Father’s Day is an annual occasion to help us take stock of what it means to be a father (or, in its broader context, a man in some kind of leadership role with another). We have several previous blogposts we encourage you to read:

Read Joseph’s story: Matthew 1:16-2:23 and Luke 1:26-2:52.

But after he had considered this, an angel of the Lord appeared to him in a dream and said, “Joseph son of David, do not be afraid to take Mary home as your wife, because what is conceived in her is from the Holy Spirit. She will give birth to a son, and you are to give him the name Jesus, because he will save his people from their sins.” (Matt. 1:20-21)

What was the most difficult part about being Jesus’ earthly father?

There were times when I felt very common and not at all up to the task. Occasionally the weight and seriousness of the responsibility would fall on me, and I felt completely inadequate. I was inadequate. Who is worthy to raise the Son of God? I asked God daily for strength and wisdom.

After Jesus was born and you had to flee to Egypt, were you afraid?

Initially, yes, I was very afraid. After the alarming vision, there was this urgency in me. I felt as though Herod’s guards were on their way, and if I didn’t move quickly, then … well, you know. But on our way to Egypt, I realized that God was directing the events here, not Herod or I. I said to myself, ‘Wait a second. God knows the future. If something bad were going to happen, he would help us.’ I thought about the Israelites on their way out of Egypt, and if ever things started closing in around us to that degree, I knew we could be confident of a miracle.

How was your faith changed by that whole string of events surrounding the birth of Jesus?

It wasn’t just my faith. This child upended my whole life. I was talking about this with Zechariah one time, about how we had our whole lives planned until God showed up. Everything about our lives changed. But what a joy!

You mentioned joy. Explain what you mean.

Most people, when they think of Jesus, think about his strong teachings or his miracles or maybe even his death. But when I think of him, my mind goes back to this time, right after he was born. He had just awakened, I was holding him and he was looking around. Very alert. And he looked up at me and with his little fingers grabbed my finger. They say babies that young don’t smile, but he smiled, as if to say, “I’m glad to be here.” You know, Mary witnessed his death, and Peter felt his forgiveness on the beach after the denial. Thomas touched the scars in his hands, and John even saw a vision of him coming back as King. But I held that baby before all that. And that’s something I’ll never forget.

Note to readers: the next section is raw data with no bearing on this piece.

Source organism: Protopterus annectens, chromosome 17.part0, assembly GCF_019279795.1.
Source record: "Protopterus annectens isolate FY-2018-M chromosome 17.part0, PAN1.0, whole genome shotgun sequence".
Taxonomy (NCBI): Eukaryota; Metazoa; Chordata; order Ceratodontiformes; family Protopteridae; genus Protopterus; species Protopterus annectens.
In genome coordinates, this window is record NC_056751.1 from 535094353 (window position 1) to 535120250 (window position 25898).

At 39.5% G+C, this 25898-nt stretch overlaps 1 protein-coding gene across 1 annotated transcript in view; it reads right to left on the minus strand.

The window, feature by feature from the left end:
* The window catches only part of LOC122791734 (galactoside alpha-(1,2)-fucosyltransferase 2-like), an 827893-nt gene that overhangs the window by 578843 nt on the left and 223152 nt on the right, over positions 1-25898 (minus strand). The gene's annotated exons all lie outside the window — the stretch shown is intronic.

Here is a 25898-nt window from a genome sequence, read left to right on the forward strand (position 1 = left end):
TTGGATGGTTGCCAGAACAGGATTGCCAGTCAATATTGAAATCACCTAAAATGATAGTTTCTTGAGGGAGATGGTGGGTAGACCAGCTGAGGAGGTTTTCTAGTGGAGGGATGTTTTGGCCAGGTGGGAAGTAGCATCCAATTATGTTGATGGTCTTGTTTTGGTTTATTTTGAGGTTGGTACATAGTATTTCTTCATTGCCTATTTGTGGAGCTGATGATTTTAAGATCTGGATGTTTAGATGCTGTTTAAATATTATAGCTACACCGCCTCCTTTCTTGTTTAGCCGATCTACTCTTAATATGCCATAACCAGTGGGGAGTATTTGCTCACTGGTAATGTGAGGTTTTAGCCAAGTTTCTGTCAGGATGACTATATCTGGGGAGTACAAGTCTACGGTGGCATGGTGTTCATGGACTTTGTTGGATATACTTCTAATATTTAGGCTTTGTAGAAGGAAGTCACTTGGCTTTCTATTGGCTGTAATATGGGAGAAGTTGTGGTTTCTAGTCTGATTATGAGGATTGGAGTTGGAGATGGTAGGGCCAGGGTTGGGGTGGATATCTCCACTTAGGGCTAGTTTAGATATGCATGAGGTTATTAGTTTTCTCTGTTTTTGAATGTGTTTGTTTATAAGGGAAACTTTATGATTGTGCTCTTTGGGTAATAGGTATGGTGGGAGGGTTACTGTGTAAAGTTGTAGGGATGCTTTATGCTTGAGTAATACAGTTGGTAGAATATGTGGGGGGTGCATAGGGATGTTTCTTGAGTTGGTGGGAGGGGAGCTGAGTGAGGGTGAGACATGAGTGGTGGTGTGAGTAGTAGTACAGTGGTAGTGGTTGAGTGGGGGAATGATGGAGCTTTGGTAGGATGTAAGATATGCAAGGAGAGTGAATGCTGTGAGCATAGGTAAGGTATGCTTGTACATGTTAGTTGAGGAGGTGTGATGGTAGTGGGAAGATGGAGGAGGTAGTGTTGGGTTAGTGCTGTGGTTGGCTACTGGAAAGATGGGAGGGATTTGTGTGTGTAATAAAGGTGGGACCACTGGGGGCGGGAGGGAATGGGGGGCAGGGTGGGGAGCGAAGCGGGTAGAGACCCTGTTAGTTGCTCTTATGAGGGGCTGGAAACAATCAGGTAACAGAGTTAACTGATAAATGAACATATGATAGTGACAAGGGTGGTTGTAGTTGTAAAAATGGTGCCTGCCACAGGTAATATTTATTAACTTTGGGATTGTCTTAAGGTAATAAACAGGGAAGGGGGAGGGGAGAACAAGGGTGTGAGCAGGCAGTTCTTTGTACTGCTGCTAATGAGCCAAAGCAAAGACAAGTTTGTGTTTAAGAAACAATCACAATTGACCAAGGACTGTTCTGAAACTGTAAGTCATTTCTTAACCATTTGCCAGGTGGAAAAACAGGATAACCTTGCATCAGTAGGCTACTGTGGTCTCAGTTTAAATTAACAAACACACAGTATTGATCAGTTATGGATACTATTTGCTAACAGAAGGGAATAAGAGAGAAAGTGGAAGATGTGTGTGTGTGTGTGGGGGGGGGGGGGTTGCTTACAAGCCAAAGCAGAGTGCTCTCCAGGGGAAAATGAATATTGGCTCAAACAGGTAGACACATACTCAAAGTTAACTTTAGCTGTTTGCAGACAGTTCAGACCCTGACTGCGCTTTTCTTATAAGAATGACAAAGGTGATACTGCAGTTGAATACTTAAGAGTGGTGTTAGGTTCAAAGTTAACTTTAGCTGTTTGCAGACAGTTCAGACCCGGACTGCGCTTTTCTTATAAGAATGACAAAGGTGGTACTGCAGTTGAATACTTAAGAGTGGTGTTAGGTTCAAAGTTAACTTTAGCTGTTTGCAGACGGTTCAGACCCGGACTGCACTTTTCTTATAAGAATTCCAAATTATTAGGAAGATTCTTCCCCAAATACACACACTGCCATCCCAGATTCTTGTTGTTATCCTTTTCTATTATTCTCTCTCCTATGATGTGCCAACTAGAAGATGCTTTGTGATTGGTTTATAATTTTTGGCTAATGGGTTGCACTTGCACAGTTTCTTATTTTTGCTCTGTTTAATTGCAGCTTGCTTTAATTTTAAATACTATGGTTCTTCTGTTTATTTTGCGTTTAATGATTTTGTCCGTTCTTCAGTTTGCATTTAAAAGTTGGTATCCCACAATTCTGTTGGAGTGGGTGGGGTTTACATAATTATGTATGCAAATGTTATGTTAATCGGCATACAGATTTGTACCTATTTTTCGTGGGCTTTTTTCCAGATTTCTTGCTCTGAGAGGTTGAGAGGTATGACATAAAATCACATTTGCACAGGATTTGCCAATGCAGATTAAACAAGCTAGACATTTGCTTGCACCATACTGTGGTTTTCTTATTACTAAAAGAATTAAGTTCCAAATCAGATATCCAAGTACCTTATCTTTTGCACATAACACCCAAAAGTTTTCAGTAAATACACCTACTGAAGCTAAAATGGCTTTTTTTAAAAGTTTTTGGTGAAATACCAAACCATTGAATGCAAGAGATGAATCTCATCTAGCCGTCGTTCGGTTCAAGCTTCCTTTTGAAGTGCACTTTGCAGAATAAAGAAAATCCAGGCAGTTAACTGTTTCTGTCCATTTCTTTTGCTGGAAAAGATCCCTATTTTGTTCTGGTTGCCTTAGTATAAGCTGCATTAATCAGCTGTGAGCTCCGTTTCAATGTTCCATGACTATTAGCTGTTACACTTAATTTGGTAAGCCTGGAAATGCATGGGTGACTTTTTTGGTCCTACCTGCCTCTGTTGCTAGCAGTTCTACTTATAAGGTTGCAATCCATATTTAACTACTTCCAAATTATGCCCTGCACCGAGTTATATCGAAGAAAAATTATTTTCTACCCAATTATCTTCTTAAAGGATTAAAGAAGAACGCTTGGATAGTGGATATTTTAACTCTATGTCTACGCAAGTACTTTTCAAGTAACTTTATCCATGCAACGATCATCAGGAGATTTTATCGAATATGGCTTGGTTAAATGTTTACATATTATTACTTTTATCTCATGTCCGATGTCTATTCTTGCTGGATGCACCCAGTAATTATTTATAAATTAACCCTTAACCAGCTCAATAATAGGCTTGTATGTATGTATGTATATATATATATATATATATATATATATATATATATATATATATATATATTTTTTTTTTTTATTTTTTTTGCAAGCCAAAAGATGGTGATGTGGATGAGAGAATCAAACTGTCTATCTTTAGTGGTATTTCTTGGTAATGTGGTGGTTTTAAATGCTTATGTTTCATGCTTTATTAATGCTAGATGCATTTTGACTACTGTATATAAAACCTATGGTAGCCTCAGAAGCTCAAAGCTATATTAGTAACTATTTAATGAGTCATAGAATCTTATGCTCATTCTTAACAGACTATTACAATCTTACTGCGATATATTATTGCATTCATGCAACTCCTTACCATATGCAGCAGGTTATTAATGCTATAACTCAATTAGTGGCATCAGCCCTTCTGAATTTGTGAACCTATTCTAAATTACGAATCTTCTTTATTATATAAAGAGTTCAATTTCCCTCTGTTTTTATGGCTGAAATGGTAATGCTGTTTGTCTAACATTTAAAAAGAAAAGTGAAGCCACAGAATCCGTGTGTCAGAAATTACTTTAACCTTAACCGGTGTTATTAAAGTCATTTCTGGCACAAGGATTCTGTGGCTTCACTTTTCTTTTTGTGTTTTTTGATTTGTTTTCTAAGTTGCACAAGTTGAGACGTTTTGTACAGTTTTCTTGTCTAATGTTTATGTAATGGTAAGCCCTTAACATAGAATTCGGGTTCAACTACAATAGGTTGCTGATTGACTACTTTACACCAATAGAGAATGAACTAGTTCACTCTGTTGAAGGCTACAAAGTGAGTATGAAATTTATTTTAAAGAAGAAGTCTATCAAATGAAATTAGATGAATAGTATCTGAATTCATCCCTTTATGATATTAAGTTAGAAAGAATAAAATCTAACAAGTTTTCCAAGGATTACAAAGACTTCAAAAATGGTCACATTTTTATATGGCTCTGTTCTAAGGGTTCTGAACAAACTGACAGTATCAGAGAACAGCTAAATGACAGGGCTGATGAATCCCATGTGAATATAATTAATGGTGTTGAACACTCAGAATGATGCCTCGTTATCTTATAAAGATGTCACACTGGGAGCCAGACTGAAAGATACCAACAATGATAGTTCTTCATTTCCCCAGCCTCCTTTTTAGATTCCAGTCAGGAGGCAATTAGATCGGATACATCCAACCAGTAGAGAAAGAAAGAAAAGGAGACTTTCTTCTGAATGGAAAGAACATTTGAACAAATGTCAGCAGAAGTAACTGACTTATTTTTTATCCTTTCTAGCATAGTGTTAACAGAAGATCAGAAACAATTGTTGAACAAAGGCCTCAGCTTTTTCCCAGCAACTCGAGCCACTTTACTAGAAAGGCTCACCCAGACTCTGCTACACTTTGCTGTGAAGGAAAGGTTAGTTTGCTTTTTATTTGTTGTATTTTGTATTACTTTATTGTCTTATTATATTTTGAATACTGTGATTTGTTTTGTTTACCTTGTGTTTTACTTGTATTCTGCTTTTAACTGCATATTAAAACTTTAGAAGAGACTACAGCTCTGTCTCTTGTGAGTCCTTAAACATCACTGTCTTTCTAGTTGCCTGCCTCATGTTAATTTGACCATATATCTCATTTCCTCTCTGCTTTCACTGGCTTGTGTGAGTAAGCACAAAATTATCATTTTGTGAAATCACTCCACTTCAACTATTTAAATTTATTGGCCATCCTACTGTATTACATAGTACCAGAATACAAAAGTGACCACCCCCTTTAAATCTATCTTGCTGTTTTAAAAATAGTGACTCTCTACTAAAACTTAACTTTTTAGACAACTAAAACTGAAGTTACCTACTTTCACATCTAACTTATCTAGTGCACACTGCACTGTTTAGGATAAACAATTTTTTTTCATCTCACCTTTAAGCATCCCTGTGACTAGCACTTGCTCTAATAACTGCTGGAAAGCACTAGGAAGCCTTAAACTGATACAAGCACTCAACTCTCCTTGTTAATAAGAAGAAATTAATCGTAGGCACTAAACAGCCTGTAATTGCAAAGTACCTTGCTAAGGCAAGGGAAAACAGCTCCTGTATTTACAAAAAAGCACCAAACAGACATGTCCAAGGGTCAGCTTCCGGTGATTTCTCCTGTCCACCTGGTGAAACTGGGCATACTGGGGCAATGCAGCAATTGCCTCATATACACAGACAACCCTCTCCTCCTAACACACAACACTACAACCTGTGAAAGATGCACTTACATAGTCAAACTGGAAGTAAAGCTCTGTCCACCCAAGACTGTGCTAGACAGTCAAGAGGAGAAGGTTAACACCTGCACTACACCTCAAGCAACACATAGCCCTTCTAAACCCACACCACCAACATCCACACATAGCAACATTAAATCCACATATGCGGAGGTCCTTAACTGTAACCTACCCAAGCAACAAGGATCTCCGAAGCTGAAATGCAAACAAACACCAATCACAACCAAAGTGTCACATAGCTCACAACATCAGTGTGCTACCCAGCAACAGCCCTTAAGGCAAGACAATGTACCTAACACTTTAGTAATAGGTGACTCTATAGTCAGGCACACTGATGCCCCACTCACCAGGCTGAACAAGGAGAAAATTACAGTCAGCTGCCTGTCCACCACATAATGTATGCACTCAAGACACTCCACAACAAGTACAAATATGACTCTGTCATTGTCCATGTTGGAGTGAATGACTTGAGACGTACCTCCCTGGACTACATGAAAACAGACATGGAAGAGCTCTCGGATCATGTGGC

Back to the Future

• The course of Joseph’s life was entirely redirected by God, and yet he reacted with grace and obedience. How difficult would it be for you to make massive life changes like Joseph? Why?

• God entrusted the care of his Son Jesus to a man without much in the way of monetary resources. What does this show about God’s view of wealth? Of parenting?

• Joseph was a man of faith. What have you learned from Joseph’s life that has strengthened your own faith?


[A] References in New Testament:

(For etymology, etc., of Joseph, see JOSEPH):

  Joseph, the carpenter:

Matthew 13:55

  Was a “just man”:

Matthew 1:19 kjv

  Who belonged to Nazareth:

Luke 2:4

  He was of Davidic descent:

Matthew 1:20

Luke 2:4

  The son of Heli:

Luke 3:23

  Or Jacob:

Matthew 1:16

  The husband of Mary:

Matthew 1:16

  And the supposed father of Jesus:

Matthew 13:55

Luke 3:23

Luke 4:22

John 1:45

John 6:42

[B] Before the Nativity:

The Gospels of Matthew and Mark alone give any detailed reference to Joseph and the birth of Jesus, and their accounts vary in part.

Luke begins with the Annunciation to Mary at Nazareth (Luke 1:26-38). Overwhelmed with the tidings, Mary departed “with haste” “into the hill country, …. into a city of Judah,” to seek communion with Elisabeth, with whom she had been coupled in the Annunciation by the angel Gabriel (Luke 1:39-55).

After abiding with her about three months she returned “unto her own house” (Luke 1:56 the King James Version). The events recorded in Matthew 1:18-24 probably took place in the interval between this return and the birth of Jesus. During Mary’s visit to Elisabeth, Joseph had likely remained in Nazareth.

The abrupt and probably unexplained departure of his espoused wife for Judah (compare the phrase “with haste”), and her condition on her return, had caused him great mental distress (Matthew 1:18-20). Though his indignation was tempered with mercy, he was minded to put her away “privily,” but the visitation of the angel in his sleep relieved him from his dilemma, and he was reconciled to his wife (Matthew 1:24).

The narrative is then continued by Luke. While Joseph and Mary still abode in Nazareth, “there went out a decree from Caesar Augustus, that all the world should be enrolled” (Luke 2:1). “And all went to enroll themselves, every one to his own city” (Luke 2:3).

Being of the house and lineage of David, Joseph went up with Mary, who was “great with child,” from Galilee, “out of the city of Nazareth, into Judea, to the city of David, which is called Bethlehem” (Luke 2:4,5), and there Jesus was born (Luke 2:7; compare Matthew 2:1).

[C] After the Nativity.

(i) Luke’s Account:

The two accounts now diverge considerably. According to Luke, the Holy Family remained for a time at Bethlehem and were there visited by the shepherds (Luke 2:8-20). After a sojourn of 40 days for the purification (compare Luke 2:21,22; Leviticus 12), Joseph departed with his wife for Jerusalem “to present” the infant Jesus “to the Lord” and to offer up sacrifice according to the ancient law (Luke 2:24).

There he was present at the prophesying of Simeon and Anna concerning Jesus, and received the blessing of the former (Luke 2:34). After “they had accomplished all things according to the law of the Lord, they returned into Galilee, to their own city Nazareth” (Luke 2:39).